More details on Ford Racing’s record-setting 2015 Mustang drag runs
By Steve Turner
Photos courtesy of Ford Racing
Over the weekend, Ford Racing let the world in on a big secret. The factory racing division had challenged its own engineers to take the manual-transmission-equipped 2015 Ford Mustang and run quicker than 12.99-, 11.99-, and 10.99-second quarter-mile e.t.’s. The cars challenged to do so were the EcoBoost, naturally aspirated Mustang GT, and supercharged Mustang GT, respectively. As you no doubt heard, especially if you read our story, Ford Racing achieved its goals.
In case you missed the big news, the 2.3-liter EcoBoost Mustang ran a best of 12.56 at 109 mph, while the naturally aspirated, 5.0-liter Mustang GT ran a best of 11.77 at 117.
Narrowly ducking under its e.t. goal, the Ford Racing/Roush TVS-supercharged 5.0-liter Mustang GT clicked off a best run of 10.97 at 128 mph. If you haven’t seen the testing in action, you need to watch this impressive video:
Now we have a bit more information on the cars and their combinations. We also have small selection of still photos from this historic test session. So lets dig a little deeper into these record-breaking rides.
Heretofore, the Ford Racing sat on the sidelines and let the aftermarket have all the fun engaging in the arms race of firsts in every imaginable e.t. category. With the introduction of the S550, the factory speed merchants decided to up the ante and leverage their knowledge and access to get a jump on the rest of the performance world.
“Mike Delahanty (Crate Engine Product Manager) had the idea and Dave Born (Engineering Supervisor) jumped all over it,” Jesse Kershaw, Drag Racing Parts and Competition Manager at Ford Racing explained. “We always see shops proclaim they are the first and we agreed it would be cool for Ford Racing to make that claim.”
You might expect the factory to be a bit more conservative in approaching those goals, but that just wasn’t the case.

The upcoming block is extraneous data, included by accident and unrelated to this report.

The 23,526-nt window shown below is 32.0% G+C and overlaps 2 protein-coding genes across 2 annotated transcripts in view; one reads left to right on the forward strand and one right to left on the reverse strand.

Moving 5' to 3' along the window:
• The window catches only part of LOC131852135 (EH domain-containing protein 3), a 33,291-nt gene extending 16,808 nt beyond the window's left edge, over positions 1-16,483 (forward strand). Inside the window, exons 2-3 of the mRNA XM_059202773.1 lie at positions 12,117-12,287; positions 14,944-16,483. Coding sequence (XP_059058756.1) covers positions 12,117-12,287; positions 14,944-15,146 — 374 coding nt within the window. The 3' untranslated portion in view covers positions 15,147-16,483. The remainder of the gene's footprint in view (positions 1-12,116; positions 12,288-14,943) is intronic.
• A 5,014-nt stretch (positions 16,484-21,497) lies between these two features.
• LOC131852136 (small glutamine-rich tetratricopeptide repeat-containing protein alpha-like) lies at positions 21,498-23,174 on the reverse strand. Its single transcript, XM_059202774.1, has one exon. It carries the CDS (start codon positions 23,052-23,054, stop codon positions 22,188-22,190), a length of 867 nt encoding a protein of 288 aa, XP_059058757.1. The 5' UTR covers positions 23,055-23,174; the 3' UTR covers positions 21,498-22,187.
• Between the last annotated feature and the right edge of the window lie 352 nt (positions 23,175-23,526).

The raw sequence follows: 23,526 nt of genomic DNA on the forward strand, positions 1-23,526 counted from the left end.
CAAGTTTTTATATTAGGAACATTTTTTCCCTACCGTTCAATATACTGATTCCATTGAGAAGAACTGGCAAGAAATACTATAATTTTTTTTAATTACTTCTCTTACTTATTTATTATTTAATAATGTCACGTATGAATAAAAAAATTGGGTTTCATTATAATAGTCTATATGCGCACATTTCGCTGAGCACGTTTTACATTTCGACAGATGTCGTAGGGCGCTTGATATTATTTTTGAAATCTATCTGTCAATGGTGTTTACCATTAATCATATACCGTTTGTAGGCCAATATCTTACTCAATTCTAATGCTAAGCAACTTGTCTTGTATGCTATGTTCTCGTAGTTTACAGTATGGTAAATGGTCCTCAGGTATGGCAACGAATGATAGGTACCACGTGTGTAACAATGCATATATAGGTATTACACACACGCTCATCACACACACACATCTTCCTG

“We did not set a limit to the modifications but we wanted to start with the basics. For instance we could have gone to a bigger turbo, but wanted to work with the stock turbo first to achieve the goal,” Jesse added. “We could have thrown money at it, but the result would be difficult and expensive for other to duplicate. Instead, we worked our way up to the goal with small steps.”
Here’s what we learned about the vehicles Ford Racing used to storm the strip. First, all three vehicles featured stock engines—and in the case of the EcoBoost Mustang, a stock turbo. Moreover, the video only lists vague rear subframe upgrades. Now we know exactly what it took to make the IRS work on the drag strip at these power levels. The Ford Racing gear added to the rear suspension and diff are as follows:
• IRS subframe-to-body bushings
• IRS differential-to-subframe bushings
• 3.73:1 gears
• Exclusive high-performance halfshafts
“We have been working on the halfshafts and bushings for several months so with that sorted out we were able to continue adding more grip with the tire. In the end, we were running slicks and launching at 5,000 rpm or more,” Jesse said. “Andy Vrenko (chassis engineer and test driver) did a great job of getting the power down and driving consistently. The cars all have stock transmissions and clutches.”
What was also alluded to but not specified in the video, is that Ford Racing took the same sort of liberties that the public does when chasing that extra tenth. They dropped weight where they could. While the video emphatically states that the cars have Recaro race seats, it didn’t mention what wasn’t there. Missing from all three cars is both the passenger and rear seats. However, since all three cars feature custom roll cages, that’s a break-even at best. It’s not like they are stripped-out race cars.
The final—and likely most important—bit of news is that many of the parts used to set these records will be available by the fourth quarter of this year. If you aren’t in the financial biz, that means some time between October 1 and December 31, 2014. Some, however, will take longer, but they might just be worth the wait.
“The halfshafts and bushings should be shipping first quarter. While we aren’t offering the off-road exhaust our street legal exhaust kits will be available first quarter as well,” Jesse said. “Calibration is a bit further off but we are working on them for EcoBoost and the Coyote. The new processor and software is complex, but we’ve got some tricks up our sleeve.”
Based on the results of the .99 Challenge, we have no doubt that Ford Racing has a few tricks up its sleeve, and we can’t wait to see what they are.